If it wasn’t for DJs like Marques Wyatt, we would not have the DIPLO’s of the world, nor do I think we’d have sub-genres of hip hop like Trap, or ecstatic dance communities like Gabrielle Roth’s 5Rhythms. Without a doubt, the original house music DJs of our world pounded the pavement and laid the groundwork for today’s electronic dance music.
When I spoke with Wyatt about this subject, he agreed. “EDM has definitely been heavily influenced by house music,” he said. “However, I am noticing hip hop getting in on the action as of late.”
House music DJs of Marques Wyatt’s caliber are the pioneers of the whole house music culture. They DJ’ed all types of gigs, produced records and promoted underground parties before they became more mainstream. Wyatt belongs in the same category of legendary veteran disc jockeys as “Godfather of House” Frankie Knuckles (Rest in Love), Tony Humphries, David Morales and Louie Vega. I wasn’t surprised when Wyatt told me that those four DJs were some of his greatest influencers.
I asked Wyatt about the early days, and how he was first exposed to house music culture.
“I had some friends attending NYU in New York City and they said, ‘You must visit–New York has you written all over it,’” he said. “They were right. They took me to a club called Danceteria and the rest was house-story.”
Wyatt said that Tony Humphries’ weekly Kiss FM Mastermix mixed tapes really got him hooked. “They were gold at the time, and I was fortunate enough to have friends in New York send them to me in the mail,” he said.
Then I asked him how he was first exposed to the Chicago deep house scene.
“I first experienced the Chicago house scene in the physical during my ‘Sound Design Vol 1’ Om Records tour,” Wyatt said. “However, I was schooled on the Chicago House Sound via attending the World Club and record shops in New York just before and after Frankie Knuckles moved back. I then began to collect more of the Chicago sound via mail ordering from imports, etc… This young guy used to look after me pretty good. I believe his name was Derrick Carter or something like that, ha, ha.”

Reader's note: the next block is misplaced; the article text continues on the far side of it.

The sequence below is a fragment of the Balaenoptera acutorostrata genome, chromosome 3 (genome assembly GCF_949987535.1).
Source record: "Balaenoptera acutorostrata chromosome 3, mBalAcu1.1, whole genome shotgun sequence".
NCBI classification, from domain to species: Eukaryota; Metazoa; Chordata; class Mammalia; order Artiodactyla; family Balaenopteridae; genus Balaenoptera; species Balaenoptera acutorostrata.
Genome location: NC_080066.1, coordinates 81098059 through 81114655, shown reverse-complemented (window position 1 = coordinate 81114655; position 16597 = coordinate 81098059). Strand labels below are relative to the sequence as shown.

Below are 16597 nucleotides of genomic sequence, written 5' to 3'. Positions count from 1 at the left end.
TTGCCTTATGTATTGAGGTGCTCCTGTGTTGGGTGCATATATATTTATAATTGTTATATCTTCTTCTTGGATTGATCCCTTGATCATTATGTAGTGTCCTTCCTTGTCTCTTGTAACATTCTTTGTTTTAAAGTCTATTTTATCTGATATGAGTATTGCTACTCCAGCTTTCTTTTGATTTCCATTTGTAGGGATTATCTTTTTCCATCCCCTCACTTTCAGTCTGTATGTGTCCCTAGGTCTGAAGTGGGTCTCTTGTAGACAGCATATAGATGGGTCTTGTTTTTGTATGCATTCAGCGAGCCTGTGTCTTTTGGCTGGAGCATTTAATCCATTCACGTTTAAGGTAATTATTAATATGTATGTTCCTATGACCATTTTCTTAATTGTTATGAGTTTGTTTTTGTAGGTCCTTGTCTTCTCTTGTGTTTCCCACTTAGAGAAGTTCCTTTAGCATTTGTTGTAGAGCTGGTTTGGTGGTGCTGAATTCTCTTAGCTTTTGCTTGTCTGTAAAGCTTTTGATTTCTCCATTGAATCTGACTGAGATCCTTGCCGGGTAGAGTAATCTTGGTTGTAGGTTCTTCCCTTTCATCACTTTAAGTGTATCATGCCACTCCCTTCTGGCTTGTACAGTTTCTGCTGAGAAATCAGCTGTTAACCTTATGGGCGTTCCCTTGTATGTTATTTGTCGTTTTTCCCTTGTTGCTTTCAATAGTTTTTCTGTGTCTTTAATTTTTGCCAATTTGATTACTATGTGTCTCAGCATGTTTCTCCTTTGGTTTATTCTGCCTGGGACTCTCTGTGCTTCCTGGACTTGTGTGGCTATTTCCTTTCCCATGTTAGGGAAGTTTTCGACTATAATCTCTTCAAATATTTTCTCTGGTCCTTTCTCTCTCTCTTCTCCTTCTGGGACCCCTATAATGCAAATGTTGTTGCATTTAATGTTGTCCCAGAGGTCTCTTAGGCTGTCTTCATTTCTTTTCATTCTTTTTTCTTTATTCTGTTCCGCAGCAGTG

Of course, Derrick Carter is also a super house DJ, producer and cultivator of underground house music culture throughout the U.S. and Europe.
Though Wyatt now travels the universe playing sets and is the founder of DEEP in Los Angeles–which presents and promotes electronic music DJs and artists–his growing a new music scene on the West Coast in the 1990s was like planting a seed and watching it grow. Though it was never easy, he had great mentors.
“Frankie Knuckles and Louie Vega were the closest to mentors that I had,” he said. “Living in LA, and the scene came with a unique set of challenges. I had to figure out a lot on my own.”
His biggest supporters were actually two of his friends in New York–Judy Russell and Leslie Doyle.
“They truly believed in this kid from LA and encouraged me to stick with it,” Wyatt said. “They sent me unreleased music and connected me with many labels and artists whose records I was playing. New York isn’t always that welcoming, but they showed me love and believed in me. I love them for that. Shortly after that, I boldly went up to the DJ booth at the World [a club] and introduced myself to Frankie Knuckles, who was incredibly kind and welcoming. He took me under his wing and let me know I had his full support while trying to get something going in LA. Louie Vega was the first person to have me play at a house event in New York at his legendary Wednesday night at the Sound Factory Bar. He also came to play for my events in LA which helped bring some global profile to LA’s house scene. After you have someone like Louie, others get curious, so he has been a huge support in our 25 year friendship history.”